Honolulu. In the meantime our ship and crew were waiting there for the
inspector to come (laughter) at a cost to us of about $30,000 a year.
Then in the difference of
wages: I have the records in my books of the wage cost of operating
three ships; one an American ship, one a British ship and the other a
Japanese ship. The Japanese ship we chartered, but the other two T
owned. The wages on the American ship were $39,240 a year; the wages on
the British ship were $15,696 a year; and the wages on the Japanese ship
were $9324 a year. When we get right down to keen competition, this is
the kind of competition we are going to meet along with all the other
handicaps we have. I won't mention them now as it would take too long.
Mr. Furuseth of the
Seamen's Union, in planning the Seamen's Bill which has since been
enacted as a law, said his plan was to get every sailor that came to an
American port on a foreign ship to desert from his ship, and then
re-engage him at American -wages. In theory that was fine, hut in
practice it wasn't worth a cent. (Laughter.) He forgot that, according
to Japanese law, if a sailor deserts from a Japanese ship in a foreign
port, when he returns home he is put into jail for a year. Now, Mr.
Furuseth made provisions hi the Seamen's Bill, that the sailors of every
nationality who deserted their ships in the United States would return
on their own ships, or they would be taken in charge by our immigration
authorities and deported. lie did not take into consideration that the
Japanese would go back home and then straight into the calaboose on
Now, what I have to say
is this: Shipowners don't want a subsidy; because a subsidy, you know,
is to Congress like showing a red flag to a bull; but, if other nations
are paying their sailors $20 a month and the American wage is $50 a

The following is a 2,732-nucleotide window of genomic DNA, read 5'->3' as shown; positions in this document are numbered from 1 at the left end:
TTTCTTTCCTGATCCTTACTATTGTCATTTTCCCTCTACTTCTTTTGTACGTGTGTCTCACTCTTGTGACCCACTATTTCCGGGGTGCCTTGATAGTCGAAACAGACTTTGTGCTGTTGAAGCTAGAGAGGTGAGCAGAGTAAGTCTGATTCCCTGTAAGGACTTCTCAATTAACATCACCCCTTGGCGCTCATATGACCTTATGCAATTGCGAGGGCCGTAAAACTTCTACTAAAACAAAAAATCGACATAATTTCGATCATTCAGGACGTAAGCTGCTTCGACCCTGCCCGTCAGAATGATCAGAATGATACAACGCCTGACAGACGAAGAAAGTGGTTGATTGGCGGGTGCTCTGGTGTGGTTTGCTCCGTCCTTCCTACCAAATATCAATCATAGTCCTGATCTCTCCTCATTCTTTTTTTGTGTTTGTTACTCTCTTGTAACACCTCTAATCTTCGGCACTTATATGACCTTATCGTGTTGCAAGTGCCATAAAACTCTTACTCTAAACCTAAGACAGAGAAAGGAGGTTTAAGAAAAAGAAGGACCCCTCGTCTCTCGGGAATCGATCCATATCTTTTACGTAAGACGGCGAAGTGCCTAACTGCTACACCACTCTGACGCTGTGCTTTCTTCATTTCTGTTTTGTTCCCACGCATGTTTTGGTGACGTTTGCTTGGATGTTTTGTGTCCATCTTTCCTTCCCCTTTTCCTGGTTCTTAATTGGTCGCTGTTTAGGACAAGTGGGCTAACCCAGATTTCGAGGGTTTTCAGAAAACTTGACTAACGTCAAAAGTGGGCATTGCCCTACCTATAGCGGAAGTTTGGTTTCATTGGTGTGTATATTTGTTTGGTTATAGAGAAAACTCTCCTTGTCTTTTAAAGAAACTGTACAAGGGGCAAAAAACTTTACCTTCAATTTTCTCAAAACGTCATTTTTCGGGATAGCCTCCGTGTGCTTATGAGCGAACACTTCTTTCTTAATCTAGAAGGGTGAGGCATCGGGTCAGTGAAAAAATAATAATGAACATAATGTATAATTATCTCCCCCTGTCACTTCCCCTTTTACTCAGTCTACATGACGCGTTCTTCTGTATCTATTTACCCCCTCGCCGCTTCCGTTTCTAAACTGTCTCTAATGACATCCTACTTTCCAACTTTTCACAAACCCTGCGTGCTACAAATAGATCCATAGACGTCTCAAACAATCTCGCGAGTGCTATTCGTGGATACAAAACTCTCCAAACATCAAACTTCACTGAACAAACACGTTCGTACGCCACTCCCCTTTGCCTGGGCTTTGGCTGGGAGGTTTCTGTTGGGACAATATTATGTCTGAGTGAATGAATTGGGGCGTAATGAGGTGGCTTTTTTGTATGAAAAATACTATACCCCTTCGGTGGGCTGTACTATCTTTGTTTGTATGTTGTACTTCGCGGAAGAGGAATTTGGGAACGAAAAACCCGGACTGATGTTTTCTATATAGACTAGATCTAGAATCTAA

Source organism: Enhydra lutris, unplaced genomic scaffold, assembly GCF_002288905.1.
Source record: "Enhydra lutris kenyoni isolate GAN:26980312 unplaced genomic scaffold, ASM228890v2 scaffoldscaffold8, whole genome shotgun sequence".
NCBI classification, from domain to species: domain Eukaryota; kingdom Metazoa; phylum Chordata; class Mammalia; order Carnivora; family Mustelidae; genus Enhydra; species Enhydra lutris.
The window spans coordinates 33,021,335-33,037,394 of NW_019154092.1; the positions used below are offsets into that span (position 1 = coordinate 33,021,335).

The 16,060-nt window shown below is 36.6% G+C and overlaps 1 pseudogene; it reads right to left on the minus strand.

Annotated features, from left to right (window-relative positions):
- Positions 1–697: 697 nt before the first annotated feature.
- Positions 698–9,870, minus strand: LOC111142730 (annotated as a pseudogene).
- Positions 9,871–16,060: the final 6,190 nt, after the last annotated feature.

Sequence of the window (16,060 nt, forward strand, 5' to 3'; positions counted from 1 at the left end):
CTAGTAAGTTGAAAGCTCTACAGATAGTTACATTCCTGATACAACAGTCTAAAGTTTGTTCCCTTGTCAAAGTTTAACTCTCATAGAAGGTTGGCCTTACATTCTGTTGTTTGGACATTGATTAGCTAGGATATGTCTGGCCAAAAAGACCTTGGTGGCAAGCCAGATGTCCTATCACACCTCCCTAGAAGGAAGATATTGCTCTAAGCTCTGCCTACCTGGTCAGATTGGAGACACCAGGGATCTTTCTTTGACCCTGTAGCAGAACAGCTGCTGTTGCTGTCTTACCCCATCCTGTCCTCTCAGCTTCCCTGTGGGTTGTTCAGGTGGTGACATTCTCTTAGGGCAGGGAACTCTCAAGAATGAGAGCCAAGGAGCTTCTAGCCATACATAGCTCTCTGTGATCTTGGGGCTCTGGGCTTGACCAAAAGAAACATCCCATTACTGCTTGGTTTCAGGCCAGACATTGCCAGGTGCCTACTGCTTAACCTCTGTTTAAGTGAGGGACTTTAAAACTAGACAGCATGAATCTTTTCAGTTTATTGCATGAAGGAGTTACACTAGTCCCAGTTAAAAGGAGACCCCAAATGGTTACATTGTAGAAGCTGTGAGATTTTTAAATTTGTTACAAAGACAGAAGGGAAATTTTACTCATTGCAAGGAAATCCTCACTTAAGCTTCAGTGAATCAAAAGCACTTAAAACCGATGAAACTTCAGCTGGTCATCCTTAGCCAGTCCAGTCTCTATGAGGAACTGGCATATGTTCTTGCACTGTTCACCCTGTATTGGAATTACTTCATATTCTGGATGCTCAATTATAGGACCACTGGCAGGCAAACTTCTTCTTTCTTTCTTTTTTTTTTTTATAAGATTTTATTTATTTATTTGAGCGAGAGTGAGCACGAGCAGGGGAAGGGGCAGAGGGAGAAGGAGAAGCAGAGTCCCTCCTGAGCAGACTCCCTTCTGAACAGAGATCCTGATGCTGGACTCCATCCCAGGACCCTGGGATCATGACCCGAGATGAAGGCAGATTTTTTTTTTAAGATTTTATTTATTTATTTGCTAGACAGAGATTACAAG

month, and the Government wishes to keep this scale of wage, then let
the Government pay to every American sailor shipped, the extra $30 a
month. That will not be a subsidy, that wife only be a little help to
the poor men. (Laughter and applause.)
For the benefit of you
men who are not in the shipping business, I will say: When you hire a
man, the bargain is just between you and him; you lure him and lie works
for you. Not so in shipping. When we hire a crew for a ship we have to
take them before the United States Shipping Commissioner who explains to
the men the agreement and each man signs the shipping articles. Then,
when it comes to paying off, we are not permitted to pay each man, but
we must take the money and give it to the Shipping Commissioner and the
Shipping Commissioner pays him. You see, gentlemen, that the Government
comes in between to keep the wicked shipowner from "doing up"' the poor
Now, a question that you
gentlemen no doubt have often asked yourselves, is this; "What
difference does it make to us whether we ship our goods in a foreign or
American ship, provided the rate of freight is the same." It shouldn't
make any difference. But I will tell you where the difference comes in.
Take a shipowner running a ship from an American port; he is the best
drummer of trade you can get. because, as I have explained to you, he
will go to extremes to obtain a return cargo for his own port, and try
to increase the commerce of that port. But, if I were living in London
or in Liverpool, do you think I would be pulling for this United States?
Not at all. It is because I live in this country that I am a drummer for
the trade of this country and I try to keep my ships going. As an
illustration, I cited a case where we sent a ship clear around the world
to get back to our own country. That is the advantage of having ships of
Another thing. If a ship
is to come back in ballast, you gentlemen are going to play iust about
double for the freight going outward. A return cargo will almost cut
your freight bill in two.
The Emergency Act was
about the only thing that was passed by Congress that amounted to
anything at all in the way of helping American shipping, and that- was
drafted by a committee of this organization. But the ink had hardly
gotten dry on the President's signature, when down came the LaFollette
Bill, which practically crushed us out of existence. I have not time to
go into the details of that Bill, as it would take a half hour to tell
you about it, and you would be tickled to death with the explanation, if